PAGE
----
I don’t know how we get there. Sometimes I wish the biggest app developers would get together and delist their apps for a day, just to show how much pain this process causes. It’s a testament to the crazy dystopia we’re in that I’ve been waiting to write this post until I was unemployed so there wouldn’t be blowback to anybody I worked for. But there is strength in numbers. It’s time to start talking about this.


Postscript

I got a lot of interesting replies on Twitter, and there were a few general themes that seemed worth talking about in more than 140 characters.

1. “Apple’s App Store is very helpful, just look at the ugly crashing malware copycats on the Play store”

Apple’s process does get credit for doing a good job protecting users and developers, but

  • At least in my experience, the rumors of malware and poor app quality on Android are greatly overstated.
  • It’s hard to say with credibility which platform has the most stable apps.
  • It’s much more plausible that Apple’s store has prettier apps and generates more revenue because it has the wealthiest, most tech-elite users than the review process itself.
  • The weight of the current process far exceeds what would be needed to keep the store clean and polished, versus, say, relying on automation and whitelisting.
  • There is certainly no reason to threaten developers who complain about the specifics of the process in the public.

2. “Users choose to use Apple products. Nobody is making anybody do anything.”

How many users do we think choose iPhones because they won’t encounter apps that make fun of political figures, and how many do we think choose iPhones because they work well as smartphones? As I discuss above, users are locked in to much more than what they are trying to buy.

Users are also not aware of the obstacles they put in front of developers making apps for them when they choose an iPhone, even though this ends up impacting the quality of the apps they use.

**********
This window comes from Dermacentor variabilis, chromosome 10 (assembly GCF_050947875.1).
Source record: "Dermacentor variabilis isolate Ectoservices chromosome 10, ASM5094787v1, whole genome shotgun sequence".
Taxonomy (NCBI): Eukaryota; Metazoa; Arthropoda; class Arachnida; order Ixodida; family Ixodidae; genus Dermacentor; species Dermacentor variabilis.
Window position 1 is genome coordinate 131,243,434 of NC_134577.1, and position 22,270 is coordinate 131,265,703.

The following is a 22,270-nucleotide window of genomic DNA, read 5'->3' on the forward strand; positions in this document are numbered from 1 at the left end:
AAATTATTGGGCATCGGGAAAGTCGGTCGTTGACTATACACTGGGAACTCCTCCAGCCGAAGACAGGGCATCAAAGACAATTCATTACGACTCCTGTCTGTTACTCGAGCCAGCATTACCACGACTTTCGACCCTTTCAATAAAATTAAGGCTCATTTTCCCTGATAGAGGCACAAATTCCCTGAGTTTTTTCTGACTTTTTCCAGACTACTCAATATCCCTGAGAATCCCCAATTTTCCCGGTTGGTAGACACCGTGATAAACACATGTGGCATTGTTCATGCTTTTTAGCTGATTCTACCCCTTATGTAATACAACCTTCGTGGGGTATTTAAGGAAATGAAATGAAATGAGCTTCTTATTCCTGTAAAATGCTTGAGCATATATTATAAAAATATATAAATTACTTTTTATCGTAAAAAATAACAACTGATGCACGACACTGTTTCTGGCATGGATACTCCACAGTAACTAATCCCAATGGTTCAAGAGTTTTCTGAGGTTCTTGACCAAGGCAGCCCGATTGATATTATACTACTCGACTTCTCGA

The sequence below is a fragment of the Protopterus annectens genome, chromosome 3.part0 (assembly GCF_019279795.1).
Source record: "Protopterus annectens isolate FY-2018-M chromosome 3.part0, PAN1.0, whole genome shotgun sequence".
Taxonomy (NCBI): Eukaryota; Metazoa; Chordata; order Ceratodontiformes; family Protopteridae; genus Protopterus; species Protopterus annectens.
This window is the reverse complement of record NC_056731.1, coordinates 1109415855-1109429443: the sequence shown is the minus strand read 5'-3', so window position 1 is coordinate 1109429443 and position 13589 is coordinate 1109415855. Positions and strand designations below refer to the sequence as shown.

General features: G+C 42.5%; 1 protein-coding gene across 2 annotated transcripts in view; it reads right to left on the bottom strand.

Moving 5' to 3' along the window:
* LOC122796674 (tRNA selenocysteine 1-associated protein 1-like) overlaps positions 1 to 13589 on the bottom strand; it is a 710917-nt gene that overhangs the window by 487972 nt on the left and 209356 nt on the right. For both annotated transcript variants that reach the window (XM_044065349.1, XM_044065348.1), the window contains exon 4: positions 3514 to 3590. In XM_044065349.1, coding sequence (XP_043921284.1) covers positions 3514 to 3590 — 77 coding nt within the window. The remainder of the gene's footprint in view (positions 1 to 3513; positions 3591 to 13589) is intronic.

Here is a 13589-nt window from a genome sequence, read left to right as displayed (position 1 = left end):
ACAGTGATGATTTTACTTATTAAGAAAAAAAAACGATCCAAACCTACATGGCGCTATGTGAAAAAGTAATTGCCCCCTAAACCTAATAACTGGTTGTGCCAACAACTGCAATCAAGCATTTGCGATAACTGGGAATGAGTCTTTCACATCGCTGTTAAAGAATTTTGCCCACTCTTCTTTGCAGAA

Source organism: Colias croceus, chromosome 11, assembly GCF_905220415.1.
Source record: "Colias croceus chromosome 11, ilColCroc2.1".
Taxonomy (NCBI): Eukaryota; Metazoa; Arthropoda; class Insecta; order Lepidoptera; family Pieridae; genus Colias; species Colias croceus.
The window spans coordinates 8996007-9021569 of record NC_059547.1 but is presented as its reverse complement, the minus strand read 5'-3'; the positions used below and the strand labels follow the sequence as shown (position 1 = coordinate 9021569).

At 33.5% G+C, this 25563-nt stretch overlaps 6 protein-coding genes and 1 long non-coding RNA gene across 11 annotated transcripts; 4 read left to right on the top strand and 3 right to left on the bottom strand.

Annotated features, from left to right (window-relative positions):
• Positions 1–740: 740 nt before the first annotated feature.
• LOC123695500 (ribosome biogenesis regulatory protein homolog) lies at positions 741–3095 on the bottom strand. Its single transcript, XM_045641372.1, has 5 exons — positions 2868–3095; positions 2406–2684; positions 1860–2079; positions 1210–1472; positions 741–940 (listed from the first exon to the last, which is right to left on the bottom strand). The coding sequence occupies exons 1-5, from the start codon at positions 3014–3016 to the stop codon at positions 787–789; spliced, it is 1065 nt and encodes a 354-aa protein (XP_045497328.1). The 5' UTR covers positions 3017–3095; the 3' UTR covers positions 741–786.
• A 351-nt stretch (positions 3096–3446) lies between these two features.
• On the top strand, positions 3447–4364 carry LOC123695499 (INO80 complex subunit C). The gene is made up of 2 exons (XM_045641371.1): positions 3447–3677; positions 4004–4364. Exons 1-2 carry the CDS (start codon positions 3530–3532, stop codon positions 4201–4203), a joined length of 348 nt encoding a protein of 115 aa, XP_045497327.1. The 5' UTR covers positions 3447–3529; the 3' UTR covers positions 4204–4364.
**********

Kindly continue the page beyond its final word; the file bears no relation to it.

The situation is a little bit analogous to having the government pass a law you dislike. Yes, technically, you can leave the country, but that’s not an especially viable option, and you’re more likely to try to have the law changed.

3. “You sound like just one guy who doesn’t know anything about what really happens.”

Nothing could be further from the truth. This post comes from repeated experiences developing popular apps, talking to developers at some of the largest companies in the industry, and from hearing from indie developers.

If there was any doubt, look at the number of people who have recommended this post, tweeted about it, commented above, or even shared their own experiences on Twitter.

After writing this, I was sent a recent post also about how developers are cowed into not criticizing Apple. The top of the Hacker News thread about it is heartbreaking, “I’m 17 years old and a developer on the app store. The App Store feels opaque and like a black box where I submit builds with little to no feedback or control. I get paid when Apple decides, and could be eradicated from the App Store at a moment’s notice.”

4. “You should just be glad Apple built this platform that lets you reach all these people.”

Just because something is useful does not mean it is beyond reproach. And in this case we have so many points of comparison with Android and the web which also let developers reach so many people without as much control, it’s worth asking what is appropriate and necessary.